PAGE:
The final picture (9) offers a wonderful vista of the original lobby in the Great Ceremonial House. Of course, the waterfall fountain is brand new in this shot, but look at how lush it was during those first few years! You can barely see the rocks and falls; greenery and tropical trees dominate the scene. Also notice the furniture: while not as obviously Polynesian (remember those bamboo chairs?) these pieces are much more mid century modern than preciously seen. The flat lines, angular shapes and dark textures carry the spirit of the 1950s and 60s tiki craze into the 1970s. In his new book, Tiki Pop on the American tiki culture craze, Sven Kirsten argues that this aesthetic was the result of the merging of space age characteristics and exotica. Given how closely tied the two aesthetics are in not only style, but time, I would certainly say that that is a plausible conclusion.

 Seeing that the last picture above doesn’t afford a glimpse of the tiles and their amazing lime green colors, please join me in basking in the original aesthetic for the Great Ceremonial House. Where most of the resort was more organic and authentic, perhaps these lurid tiles were a delightful outlier. By the early 90s, they had been replaced by the dark,  rough igneous stone that currently tiles the Ceremonial House floor. 

In short, pictures like these serve as a reminder that Walt Disney World, while artful, is also fluid and malleable.  It is constantly changing. I will forever miss the waterfalls in the Great Ceremonial House, but I find comfort in the fact that they were changed over the years, as did the entire look and feel of the Polynesian Village. On this, the 43rd anniversary of the resort and the hotel, I would hope that its brighter days are before it and that the new iteration of the Polynesian might be as well respected and beloved by others as it has already been for the past four decades. 

Happy 43rd, Polynesian Village. 

waltdisneydoingfunnythings:

It is Tuesday. 
It feels like Tuesday. 
Here’s Walt Disney hugging a pony. 
I hope that helps. 
#WaltDisneyDoingFunnyThings (sponsored in part by @43SquareMiles who finds these wonderful images)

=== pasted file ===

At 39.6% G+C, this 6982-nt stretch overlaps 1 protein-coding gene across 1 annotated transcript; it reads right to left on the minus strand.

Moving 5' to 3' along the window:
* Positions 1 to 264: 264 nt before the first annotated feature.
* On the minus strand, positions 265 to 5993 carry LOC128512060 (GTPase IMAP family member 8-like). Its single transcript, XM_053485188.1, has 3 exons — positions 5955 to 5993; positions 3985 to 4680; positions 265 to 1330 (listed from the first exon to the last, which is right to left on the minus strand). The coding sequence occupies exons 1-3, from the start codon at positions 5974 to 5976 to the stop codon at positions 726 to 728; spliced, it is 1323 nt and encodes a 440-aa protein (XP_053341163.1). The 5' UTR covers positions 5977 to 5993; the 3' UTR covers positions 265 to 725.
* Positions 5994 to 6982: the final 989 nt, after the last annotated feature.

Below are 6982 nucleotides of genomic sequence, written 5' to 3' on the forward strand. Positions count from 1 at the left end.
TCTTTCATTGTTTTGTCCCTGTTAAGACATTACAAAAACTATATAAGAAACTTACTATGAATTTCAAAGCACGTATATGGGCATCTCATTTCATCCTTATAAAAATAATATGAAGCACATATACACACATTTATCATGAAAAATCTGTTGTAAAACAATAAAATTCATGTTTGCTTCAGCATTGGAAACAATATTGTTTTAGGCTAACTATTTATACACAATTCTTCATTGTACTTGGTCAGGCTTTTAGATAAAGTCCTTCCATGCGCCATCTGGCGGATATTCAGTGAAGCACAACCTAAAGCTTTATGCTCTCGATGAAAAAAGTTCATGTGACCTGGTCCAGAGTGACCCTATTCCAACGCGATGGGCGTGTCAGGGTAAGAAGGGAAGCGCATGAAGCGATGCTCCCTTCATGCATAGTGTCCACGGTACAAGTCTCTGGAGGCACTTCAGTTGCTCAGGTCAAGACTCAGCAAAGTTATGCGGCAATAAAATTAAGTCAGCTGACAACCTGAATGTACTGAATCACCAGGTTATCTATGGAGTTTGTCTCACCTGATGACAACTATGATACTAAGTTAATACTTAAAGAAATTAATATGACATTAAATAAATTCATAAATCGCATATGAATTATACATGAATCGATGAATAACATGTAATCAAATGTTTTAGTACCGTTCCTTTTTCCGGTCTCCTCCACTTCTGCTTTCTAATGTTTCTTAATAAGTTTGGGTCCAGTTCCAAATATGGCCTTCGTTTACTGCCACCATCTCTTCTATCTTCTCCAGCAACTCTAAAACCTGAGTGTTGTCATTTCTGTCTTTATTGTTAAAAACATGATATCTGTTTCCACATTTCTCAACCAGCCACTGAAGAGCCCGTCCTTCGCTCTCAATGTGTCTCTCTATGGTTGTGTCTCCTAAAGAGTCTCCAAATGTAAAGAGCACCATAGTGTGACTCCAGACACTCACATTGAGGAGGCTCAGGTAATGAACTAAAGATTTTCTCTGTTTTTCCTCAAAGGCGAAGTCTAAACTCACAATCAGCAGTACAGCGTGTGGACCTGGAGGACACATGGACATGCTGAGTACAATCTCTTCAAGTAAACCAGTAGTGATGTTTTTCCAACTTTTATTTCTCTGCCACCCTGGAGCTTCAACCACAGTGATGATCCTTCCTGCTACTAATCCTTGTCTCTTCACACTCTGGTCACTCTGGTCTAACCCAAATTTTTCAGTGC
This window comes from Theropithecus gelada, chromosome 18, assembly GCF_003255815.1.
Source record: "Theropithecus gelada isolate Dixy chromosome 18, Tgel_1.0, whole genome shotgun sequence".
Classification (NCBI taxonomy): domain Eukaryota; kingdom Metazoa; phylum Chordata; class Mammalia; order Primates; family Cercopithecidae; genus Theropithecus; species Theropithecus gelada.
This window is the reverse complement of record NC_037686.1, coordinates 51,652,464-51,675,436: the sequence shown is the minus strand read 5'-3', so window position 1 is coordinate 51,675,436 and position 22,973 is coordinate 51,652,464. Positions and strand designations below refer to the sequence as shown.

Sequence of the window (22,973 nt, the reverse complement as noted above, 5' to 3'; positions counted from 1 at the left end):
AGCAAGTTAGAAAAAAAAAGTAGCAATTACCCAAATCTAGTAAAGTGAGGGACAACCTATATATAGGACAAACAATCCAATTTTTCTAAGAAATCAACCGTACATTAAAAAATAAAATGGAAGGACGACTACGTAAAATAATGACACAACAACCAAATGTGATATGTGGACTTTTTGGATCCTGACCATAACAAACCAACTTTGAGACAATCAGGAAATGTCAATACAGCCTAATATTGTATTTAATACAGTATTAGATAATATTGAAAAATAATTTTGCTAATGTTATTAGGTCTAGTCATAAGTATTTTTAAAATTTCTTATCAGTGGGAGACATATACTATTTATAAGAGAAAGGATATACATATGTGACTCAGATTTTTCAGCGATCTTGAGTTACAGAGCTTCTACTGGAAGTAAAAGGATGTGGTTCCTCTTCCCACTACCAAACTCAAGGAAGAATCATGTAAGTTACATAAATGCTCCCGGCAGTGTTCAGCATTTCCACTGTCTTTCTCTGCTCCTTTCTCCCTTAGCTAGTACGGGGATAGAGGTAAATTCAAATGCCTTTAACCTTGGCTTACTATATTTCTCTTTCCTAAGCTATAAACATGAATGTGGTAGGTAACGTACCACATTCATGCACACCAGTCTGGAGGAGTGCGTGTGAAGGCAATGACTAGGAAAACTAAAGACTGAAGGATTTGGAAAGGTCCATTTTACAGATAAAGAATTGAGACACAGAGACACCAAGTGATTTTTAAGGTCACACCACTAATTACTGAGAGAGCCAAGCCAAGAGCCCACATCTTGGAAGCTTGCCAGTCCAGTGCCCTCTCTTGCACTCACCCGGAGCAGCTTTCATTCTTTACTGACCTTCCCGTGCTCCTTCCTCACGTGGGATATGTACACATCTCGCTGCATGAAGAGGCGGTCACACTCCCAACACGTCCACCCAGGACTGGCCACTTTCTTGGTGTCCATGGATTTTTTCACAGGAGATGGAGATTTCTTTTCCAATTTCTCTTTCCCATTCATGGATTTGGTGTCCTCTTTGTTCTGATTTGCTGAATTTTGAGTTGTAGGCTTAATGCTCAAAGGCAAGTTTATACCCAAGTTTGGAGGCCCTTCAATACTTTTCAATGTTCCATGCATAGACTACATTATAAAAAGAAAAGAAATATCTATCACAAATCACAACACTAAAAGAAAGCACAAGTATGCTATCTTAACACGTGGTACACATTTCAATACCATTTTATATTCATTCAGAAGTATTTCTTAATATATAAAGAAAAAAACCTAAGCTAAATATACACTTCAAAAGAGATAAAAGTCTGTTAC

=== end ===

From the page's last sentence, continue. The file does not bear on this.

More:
waltdisneydoingfunnythings:

It is Tuesday. 

It feels like Tuesday. 

Here’s Walt Disney hugging a pony. 

I hope that helps. 

#WaltDisneyDoingFunnyThings (sponsored in part by @43SquareMiles who finds these wonderful images) 

The Oncoming Storm: Losing Norway, Culture, and EPCOT’s Vision

On October 5th 2014, EPCOT’s Maelstrom will close and Disney will begin to revamp the Norwegian pavilion to include the characters, music, and narrative from Frozen, last year’s hit animated film. 

I’ll put this simply, because it’s too soon to think of anything else to say: I’m angry. And I’m sad. 

World Showcase’s original intent was supposed to be so much more than another repository for Disney’s brands and intellectual property. World Showcase and all of EPCOT was created out of Disney’s once unerring ability to be a company that showcased things, and showcased things that mattered. World Showcase was a permanent (if slightly stale) World’s Fair that existed to be an exhibition of the diversity of man, uniting and captivating visitors with the beauty and drama of the human difference. World Showcase was bravely dedicated to cultures that have defined what our world civilization had done throughout time. Does this description sounds grandiose and overzealous? Good. It should. For a very long time, EPCOT Center inspired these thoughts and these feelings with the content that it had on display. Norway and Maelstrom fit this theme like a glove.

While madcap and quirky and often downright puzzling, Maelstrom at least showed off the sinew of Norwegian myths and legends and culture. Brave vikings, mystical trolls, the barren wilderness of the arctic… The idea of Norway was encapsulated in a short ride. It was a romp. It was a short experience in the “genre” of Norwegian culture. 

And now? It’ll be replaced by singing princesses that are “inspired” by the Scandinavian culture. This is a problem. Disney can not showcase culture vis-a-vis something made in their own image. Disney’s Frozen is more a reflection of Disney Animation than it is a reflection of culture. Aesthetic and narrative cues might come from Norway, but they were used to create a place called Arendale… a place that is fictional. A place based in pop culture fantasy. To show off Norway as it really is, Disney needed to extrapolate upon the underlying archetypes that existed within our collective unconscious about the place. Maelstrom already did that. Frozen will not. Frozen is a narrow narrative that uses Norwegian aesthetics and adapts one Norwegian story into a fairly enjoyable film.

Frankly, I like Frozen. I saw it in theaters, twice. But this enjoyment of it doesn’t broker any acceptable vision of EPCOT  that includes shoehorning a modern film into a space that was meant to speak to the greater aspects of culture and mythology that define an entire country. 

EPCOT, which has undergone a tumultuous trajectory over the past decade or so, is now faced with yet another thematic rift. Norway and Maelstrom now join The Seas with Nemo and Friends and Journey into your Imagination and Innoventions and other attractions that do not support a coherent and cogent vision of what EPCOT once was and should be. Some gems in the park will still exist, of course, but this is a large step in misaligning EPCOT’s focus and making the park less unique. Things like the alleyways of Morocco and Impressions of France and Living with the Land can only do so much on their own to support what EPCOT was and is supposed to be.